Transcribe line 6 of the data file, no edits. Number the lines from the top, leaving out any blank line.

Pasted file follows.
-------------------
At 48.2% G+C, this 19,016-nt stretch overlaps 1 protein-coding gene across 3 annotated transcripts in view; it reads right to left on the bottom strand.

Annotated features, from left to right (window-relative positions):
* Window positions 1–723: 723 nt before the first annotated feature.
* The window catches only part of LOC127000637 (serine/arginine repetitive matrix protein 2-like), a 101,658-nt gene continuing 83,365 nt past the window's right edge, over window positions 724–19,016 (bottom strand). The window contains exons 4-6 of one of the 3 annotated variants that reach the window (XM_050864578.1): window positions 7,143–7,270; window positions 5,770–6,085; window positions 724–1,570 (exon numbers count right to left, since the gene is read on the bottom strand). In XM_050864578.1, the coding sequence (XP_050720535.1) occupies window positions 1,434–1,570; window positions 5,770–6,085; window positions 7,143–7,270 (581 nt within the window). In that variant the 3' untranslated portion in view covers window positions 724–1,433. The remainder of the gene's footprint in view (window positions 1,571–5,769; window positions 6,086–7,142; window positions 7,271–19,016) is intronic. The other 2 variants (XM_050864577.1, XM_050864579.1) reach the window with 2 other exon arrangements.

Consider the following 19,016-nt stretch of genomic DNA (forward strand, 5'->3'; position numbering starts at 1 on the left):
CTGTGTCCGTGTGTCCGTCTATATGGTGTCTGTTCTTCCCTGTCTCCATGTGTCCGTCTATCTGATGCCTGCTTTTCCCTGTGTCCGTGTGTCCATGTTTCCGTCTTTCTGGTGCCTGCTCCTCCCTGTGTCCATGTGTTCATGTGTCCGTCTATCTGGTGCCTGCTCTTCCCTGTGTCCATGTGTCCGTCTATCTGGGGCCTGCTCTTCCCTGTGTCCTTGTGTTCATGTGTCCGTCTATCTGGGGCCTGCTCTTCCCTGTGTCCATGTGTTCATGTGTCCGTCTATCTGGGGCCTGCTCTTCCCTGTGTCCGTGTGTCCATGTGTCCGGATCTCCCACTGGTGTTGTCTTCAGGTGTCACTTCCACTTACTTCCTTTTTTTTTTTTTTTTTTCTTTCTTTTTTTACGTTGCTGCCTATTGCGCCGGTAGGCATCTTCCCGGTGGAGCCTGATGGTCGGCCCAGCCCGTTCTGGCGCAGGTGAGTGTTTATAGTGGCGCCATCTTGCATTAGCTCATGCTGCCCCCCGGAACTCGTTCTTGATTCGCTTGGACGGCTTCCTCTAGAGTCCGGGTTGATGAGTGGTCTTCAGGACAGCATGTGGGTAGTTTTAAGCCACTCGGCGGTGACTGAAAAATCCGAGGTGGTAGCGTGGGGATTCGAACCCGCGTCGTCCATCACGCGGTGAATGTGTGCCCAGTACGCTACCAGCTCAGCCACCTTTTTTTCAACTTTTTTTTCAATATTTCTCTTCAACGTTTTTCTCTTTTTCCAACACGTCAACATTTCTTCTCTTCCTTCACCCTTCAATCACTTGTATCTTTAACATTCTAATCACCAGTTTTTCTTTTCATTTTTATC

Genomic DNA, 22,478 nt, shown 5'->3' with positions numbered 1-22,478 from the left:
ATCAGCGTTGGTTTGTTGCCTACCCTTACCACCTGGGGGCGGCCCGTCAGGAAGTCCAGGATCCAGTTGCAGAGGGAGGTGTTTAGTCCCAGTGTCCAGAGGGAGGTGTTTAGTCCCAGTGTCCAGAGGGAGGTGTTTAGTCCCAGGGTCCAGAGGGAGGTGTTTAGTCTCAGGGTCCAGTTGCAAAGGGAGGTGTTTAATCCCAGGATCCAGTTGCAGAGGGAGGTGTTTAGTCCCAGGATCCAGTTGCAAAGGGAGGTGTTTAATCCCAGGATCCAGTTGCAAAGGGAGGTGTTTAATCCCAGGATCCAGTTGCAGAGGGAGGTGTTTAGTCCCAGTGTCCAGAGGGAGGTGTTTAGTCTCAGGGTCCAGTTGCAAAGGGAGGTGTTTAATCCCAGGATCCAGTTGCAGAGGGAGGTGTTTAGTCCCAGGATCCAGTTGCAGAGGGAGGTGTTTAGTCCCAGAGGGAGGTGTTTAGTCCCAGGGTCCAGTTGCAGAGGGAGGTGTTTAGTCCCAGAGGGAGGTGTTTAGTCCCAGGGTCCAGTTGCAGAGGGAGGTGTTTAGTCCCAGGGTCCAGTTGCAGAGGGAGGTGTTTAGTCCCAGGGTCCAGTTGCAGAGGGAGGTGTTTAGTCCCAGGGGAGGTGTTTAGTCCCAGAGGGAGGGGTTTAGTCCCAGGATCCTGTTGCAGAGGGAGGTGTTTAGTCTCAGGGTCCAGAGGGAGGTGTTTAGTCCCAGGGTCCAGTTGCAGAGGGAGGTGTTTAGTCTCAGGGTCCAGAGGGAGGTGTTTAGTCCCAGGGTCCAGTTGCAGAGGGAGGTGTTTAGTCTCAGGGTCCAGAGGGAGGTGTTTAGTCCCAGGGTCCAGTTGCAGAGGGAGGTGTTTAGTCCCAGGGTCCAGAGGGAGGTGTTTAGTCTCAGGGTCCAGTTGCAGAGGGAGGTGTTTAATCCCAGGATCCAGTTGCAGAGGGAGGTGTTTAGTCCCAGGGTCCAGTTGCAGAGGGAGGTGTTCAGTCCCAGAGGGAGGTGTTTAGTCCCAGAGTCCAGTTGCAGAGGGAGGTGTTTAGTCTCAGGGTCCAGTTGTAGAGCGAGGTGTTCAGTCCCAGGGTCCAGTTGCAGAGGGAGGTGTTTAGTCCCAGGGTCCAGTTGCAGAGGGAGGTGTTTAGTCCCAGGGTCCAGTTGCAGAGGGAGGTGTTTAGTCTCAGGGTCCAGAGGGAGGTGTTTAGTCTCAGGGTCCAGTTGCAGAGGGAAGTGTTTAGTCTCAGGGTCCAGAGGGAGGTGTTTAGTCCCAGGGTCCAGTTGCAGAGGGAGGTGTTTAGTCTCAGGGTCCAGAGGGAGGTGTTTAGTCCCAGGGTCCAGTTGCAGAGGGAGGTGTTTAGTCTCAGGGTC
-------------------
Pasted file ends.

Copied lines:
CTGTGTCCGTGTGTCCGTCTATATGGTGTCTGTTCTTCCCTGTCTCCATGTGTCCGTCTATCTGATGCCTGCTTTTCCCTGTGTCCGTGTGTCCATGTTTCCGTCTTTCTGGTGCCTGCTCCTCCCTGTGTCCATGTGTTCATGTGTCCGTCTATCTGGTGCCTGCTCTTCCCTGTGTCCATGTGTCCGTCTATCTGGGGCCTGCTCTTCCCTGTGTCCTTGTGTTCATGTGTCCGTCTATCTGGGGCCTGCTCTTCCCTGTGTCCATGTGTTCATGTGTCCGTCTATCTGGGGCCTGCTCTTCCCTGTGTCCGTGTGTCCATGTGTCCGGATCTCCCACTGGTGTTGTCTTCAGGTGTCACTTCCACTTACTTCCTTTTTTTTTTTTTTTTTTCTTTCTTTTTTTACGTTGCTGCCTATTGCGCCGGTAGGCATCTTCCCGGTGGAGCCTGATGGTCGGCCCAGCCCGTTCTGGCGCAGGTGAGTGTTTATAGTGGCGCCATCTTGCATTAGCTCATGCTGCCCCCCGGAACTCGTTCTTGATTCGCTTGGACGGCTTCCTCTAGAGTCCGGGTTGATGAGTGGTCTTCAGGACAGCATGTGGGTAGTTTTAAGCCACTCGGCGGTGACTGAAAAATCCGAGGTGGTAGCGTGGGGATTCGAACCCGCGTCGTCCATCACGCGGTGAATGTGTGCCCAGTACGCTACCAGCTCAGCCACCTTTTTTTCAACTTTTTTTTCAATATTTCTCTTCAACGTTTTTCTCTTTTTCCAACACGTCAACATTTCTTCTCTTCCTTCACCCTTCAATCACTTGTATCTTTAACATTCTAATCACCAGTTTTTCTTTTCATTTTTATC